Ask, and it shall be given you; seek, and ye shall find. Not usually the most successful of mantras, but sometimes it does work. Only a week after crying out in our forums for a download service offering DRM free, 320kbps MP3s, suddenly such a service is on offer. The store, called Amp3Digital (it sort of spells “amped digital”; clever eh?), claims to offer over 50 per cent of its collection in my requisite 320kbps. It offers a large back catalogue of music in addition to all the latest chart releases, not to mention a decent selection of videos on top of that.
A quick scope of the site certainly game me that impression, with a large collection of albums, singles and videos being available to download for £0.79 per single, £8.77 for an album and £1.77 per video.
If your willing to sacrifice your digital rights then you'll be able to download your music in 192kbps WMA and videos in either WMV, iPod Video or PSP Video format. Even on these DRM infected tracks the license allows copy of the tracks to three different computers, burning to CD and copying to an audio player. All in all, if you have to have your digital rights managed, this is a reasonably liberal way of having it done.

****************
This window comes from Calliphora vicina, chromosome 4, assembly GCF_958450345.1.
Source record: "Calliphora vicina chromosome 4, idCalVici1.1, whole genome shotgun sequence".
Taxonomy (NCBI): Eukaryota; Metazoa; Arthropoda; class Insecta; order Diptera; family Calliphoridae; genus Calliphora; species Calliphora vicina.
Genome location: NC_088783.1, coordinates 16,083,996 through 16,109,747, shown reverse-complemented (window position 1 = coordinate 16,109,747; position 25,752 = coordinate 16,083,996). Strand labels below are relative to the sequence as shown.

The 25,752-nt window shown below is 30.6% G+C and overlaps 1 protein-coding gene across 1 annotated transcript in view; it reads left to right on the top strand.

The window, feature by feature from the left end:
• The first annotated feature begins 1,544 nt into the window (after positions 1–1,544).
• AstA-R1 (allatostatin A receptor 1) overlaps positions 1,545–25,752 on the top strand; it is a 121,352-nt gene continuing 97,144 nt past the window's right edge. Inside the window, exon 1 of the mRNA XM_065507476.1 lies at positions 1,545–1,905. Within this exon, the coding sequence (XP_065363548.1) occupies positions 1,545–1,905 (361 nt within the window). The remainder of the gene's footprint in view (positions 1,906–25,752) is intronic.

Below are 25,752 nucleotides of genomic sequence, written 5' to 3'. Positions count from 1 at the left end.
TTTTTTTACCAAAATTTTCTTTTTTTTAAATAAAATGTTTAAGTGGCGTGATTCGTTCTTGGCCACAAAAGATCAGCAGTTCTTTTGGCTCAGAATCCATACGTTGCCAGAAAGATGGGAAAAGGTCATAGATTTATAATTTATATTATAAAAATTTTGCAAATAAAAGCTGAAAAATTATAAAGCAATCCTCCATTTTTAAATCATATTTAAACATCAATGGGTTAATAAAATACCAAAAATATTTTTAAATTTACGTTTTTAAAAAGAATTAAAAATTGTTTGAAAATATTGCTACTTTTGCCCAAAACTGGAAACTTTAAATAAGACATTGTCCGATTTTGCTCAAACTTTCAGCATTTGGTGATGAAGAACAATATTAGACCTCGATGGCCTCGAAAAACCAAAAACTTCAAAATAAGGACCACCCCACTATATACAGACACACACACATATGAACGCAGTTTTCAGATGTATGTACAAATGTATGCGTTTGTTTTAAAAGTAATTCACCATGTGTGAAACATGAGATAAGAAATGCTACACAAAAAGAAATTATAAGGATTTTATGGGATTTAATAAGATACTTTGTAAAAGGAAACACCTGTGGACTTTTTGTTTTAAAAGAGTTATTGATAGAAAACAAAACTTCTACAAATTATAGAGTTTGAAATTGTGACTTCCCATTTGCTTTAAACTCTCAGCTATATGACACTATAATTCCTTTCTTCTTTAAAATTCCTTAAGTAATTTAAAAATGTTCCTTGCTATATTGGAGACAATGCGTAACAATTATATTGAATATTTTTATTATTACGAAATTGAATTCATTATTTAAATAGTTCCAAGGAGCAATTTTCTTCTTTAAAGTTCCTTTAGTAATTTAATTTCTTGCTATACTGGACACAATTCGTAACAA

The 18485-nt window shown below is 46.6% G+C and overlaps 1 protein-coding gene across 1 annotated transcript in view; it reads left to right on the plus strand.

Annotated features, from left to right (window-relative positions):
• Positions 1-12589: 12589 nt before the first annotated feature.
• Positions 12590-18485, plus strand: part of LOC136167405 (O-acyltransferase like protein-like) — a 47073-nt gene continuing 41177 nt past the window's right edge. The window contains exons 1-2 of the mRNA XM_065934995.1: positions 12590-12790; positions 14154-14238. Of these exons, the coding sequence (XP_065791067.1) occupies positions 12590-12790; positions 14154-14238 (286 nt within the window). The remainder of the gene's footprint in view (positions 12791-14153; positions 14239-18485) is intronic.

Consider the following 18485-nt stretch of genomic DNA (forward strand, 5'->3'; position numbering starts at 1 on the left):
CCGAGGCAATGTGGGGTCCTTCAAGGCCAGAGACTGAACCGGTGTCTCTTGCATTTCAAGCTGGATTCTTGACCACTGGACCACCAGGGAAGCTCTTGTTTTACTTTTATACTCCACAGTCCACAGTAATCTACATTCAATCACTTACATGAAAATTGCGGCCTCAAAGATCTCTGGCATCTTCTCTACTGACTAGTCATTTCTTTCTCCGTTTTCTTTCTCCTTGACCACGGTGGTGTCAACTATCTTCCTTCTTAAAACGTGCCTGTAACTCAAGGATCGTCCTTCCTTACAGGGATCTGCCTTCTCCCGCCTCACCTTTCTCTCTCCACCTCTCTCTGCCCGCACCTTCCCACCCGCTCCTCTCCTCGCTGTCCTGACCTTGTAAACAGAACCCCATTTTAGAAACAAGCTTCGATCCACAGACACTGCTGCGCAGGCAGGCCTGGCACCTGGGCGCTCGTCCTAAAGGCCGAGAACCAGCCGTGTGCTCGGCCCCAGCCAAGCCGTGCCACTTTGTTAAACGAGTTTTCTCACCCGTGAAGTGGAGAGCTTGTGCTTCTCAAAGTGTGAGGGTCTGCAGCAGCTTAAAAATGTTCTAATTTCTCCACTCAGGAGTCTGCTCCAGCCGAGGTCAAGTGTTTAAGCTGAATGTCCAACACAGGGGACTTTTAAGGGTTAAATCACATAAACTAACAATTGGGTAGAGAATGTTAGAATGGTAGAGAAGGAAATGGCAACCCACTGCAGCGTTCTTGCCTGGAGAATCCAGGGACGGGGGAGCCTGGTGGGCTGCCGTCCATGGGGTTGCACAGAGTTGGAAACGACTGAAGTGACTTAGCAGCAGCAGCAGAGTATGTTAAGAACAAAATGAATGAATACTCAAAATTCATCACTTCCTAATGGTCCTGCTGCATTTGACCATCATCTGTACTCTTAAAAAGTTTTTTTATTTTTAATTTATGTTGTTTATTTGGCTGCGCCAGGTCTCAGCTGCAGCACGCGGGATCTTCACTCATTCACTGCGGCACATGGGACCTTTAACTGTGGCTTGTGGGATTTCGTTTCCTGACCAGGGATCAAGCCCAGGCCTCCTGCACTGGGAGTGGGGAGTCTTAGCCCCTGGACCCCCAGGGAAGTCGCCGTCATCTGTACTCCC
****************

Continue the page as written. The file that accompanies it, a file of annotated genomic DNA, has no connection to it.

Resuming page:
On the DRM-free front, a quick check with Amp3Digital explained that the tracks in question are those artists on the EMI label; which includes Sir Paul McCartney, The Chemical Brothers and REM among many others, which is exactly the same collection as Apple is offering. Pricing is also the same as iTunes, at £0.99 per DRM free track. Unlike iTunes, however, there’s no restriction to just one make of MP3 player, although you will have to use Windows Media Player 11 to play DRM infected tracks.
The only minor problem is that there is currently no way to tell which tracks are available DRM free if you don’t know who is on the EMI label, but in the next few days a dedicated section will go online to let you browse just DRM-less music.
Update: The 320kbps MP3 section is in fact online now, here so check it out; also for a limited time you can download a free trial track to test the service - can't say fairer than that.